Deborah Armstrong, founder of event design company Strong & Co, says chaos is a vital event element

We’ve witnessed festivals change from counter-cultural, often underground events to a mainstay of the UK music and events industry. We feel a constant pressure from the very digitalisation of life to apply new and efficient administrative control systems to events that were conceived : by Anarchy.

Festivals are hugely logistically challenging, they need to be organised and safe. There’s a danger that too much automation, tick boxing and prescription can result in the oxymoronic ‘organised fun’ rather than in the formation of a truly meaningful experience.So here I am standing up for the right of everything not to be too orderly.   

Saying that, people are often surprised by the depth of organisation we apply even to small installations – we produce multiple linking spreadsheets because the best creativity needs a certain level of structure in order to thrive.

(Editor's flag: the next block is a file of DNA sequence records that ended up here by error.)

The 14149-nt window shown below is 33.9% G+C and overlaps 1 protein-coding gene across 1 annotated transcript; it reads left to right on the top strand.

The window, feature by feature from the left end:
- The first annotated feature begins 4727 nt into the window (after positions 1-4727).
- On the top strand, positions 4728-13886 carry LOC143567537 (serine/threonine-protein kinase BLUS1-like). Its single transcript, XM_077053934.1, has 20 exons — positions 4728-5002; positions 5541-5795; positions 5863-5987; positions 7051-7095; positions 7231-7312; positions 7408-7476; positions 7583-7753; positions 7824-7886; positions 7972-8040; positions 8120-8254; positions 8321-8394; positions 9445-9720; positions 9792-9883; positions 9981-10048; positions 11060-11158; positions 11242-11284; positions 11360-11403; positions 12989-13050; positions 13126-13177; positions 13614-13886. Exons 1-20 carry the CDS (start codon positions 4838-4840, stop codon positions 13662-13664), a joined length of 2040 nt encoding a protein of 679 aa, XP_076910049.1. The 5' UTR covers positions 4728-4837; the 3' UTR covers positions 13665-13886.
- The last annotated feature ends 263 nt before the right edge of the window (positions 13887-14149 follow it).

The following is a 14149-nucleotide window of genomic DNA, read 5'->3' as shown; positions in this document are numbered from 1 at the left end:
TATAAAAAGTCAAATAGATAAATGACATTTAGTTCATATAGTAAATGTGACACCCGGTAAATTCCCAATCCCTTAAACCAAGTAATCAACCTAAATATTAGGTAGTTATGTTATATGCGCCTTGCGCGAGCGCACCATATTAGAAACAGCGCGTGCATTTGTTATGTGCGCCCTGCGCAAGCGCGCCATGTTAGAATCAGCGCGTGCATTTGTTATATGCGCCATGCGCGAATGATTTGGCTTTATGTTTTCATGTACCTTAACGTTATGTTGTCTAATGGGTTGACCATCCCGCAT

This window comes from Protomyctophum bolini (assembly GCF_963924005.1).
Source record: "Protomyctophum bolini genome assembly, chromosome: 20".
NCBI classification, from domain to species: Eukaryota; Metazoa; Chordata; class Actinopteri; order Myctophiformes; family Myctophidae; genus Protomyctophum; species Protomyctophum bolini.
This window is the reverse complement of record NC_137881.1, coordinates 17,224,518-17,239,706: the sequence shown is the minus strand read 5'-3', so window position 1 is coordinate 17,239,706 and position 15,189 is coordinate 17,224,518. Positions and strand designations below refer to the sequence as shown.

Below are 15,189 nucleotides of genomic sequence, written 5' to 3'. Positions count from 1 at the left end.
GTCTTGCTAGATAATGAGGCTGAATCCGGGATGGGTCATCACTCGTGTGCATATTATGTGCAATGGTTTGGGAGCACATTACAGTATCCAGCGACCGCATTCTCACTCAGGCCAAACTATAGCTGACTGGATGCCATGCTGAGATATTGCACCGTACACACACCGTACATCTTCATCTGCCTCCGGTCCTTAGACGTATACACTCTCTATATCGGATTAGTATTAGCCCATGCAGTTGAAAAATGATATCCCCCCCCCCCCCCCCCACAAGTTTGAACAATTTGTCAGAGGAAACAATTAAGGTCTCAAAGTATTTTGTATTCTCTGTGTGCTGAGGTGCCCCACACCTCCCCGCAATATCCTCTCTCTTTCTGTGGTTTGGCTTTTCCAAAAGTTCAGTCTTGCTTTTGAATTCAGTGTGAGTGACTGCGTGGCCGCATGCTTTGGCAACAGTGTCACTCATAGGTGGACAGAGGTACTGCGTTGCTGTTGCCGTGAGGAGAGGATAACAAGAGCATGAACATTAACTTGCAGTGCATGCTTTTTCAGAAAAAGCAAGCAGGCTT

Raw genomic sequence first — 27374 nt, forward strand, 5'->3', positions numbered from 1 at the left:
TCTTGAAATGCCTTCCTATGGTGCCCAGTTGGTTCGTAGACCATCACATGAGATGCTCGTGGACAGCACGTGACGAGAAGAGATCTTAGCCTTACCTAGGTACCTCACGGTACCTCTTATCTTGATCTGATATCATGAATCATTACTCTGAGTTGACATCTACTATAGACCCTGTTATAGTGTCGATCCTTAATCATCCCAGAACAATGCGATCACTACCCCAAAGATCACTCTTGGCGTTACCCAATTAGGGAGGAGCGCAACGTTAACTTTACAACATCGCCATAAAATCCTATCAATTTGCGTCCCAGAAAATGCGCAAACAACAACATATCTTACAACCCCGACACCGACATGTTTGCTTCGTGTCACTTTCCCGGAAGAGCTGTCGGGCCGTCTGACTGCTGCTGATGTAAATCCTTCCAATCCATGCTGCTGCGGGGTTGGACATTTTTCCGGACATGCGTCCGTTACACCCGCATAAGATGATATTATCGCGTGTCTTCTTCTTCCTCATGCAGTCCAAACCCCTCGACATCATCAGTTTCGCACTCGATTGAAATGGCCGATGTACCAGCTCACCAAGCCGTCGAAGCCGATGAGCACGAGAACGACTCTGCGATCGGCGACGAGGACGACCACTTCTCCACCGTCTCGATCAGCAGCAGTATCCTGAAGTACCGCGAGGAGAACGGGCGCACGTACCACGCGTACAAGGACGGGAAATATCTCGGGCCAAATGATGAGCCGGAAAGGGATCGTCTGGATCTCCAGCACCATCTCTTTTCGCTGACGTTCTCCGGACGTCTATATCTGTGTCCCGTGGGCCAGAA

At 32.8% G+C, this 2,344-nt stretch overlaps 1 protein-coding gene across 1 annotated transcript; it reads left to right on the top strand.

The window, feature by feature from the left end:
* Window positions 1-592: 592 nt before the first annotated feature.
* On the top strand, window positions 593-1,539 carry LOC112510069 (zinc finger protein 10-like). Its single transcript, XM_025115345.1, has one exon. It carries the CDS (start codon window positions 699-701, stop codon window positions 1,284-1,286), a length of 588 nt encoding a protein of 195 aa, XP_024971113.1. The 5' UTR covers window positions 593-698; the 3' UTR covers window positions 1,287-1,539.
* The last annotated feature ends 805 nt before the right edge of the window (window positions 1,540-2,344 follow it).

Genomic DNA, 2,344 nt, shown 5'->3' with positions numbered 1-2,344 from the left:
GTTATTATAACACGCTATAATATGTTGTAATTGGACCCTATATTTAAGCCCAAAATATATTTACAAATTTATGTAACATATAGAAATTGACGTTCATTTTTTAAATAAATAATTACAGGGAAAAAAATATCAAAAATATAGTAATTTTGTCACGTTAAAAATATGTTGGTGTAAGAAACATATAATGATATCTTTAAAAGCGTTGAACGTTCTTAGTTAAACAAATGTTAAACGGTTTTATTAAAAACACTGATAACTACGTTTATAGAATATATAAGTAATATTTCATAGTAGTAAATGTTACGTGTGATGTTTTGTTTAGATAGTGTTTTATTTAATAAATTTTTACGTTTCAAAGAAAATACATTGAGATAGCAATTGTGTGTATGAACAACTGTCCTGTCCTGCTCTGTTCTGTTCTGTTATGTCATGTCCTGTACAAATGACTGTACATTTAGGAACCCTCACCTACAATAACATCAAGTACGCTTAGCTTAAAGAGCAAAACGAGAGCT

But when those very control systems start to impinge on the  ability of organisers to produce new exciting elements, to create a wonderful experience – the very thing that they were bought in to enable – then it’s really  time to question if the balance is off and how to address it. The very best festivals balance the ‘yang’ of control with the ‘yin’ of chaos. The very best festival organisers know that their systems must have room for uncertainty and play. 

The Greats of the UK Festival Scene, stars like Michael Eavis, and others I’ve been lucky to work with like the late John Reynolds, are masters of this.  They intuitively understand the importance of keeping ‘the random element’ in the equation.

By creating experiences that have allowed room for the reprobate to flourish, for Creatives to flourish, to take risks and even to fail, they have  been the most memorable, the most game-changing experiences of all.

 

 

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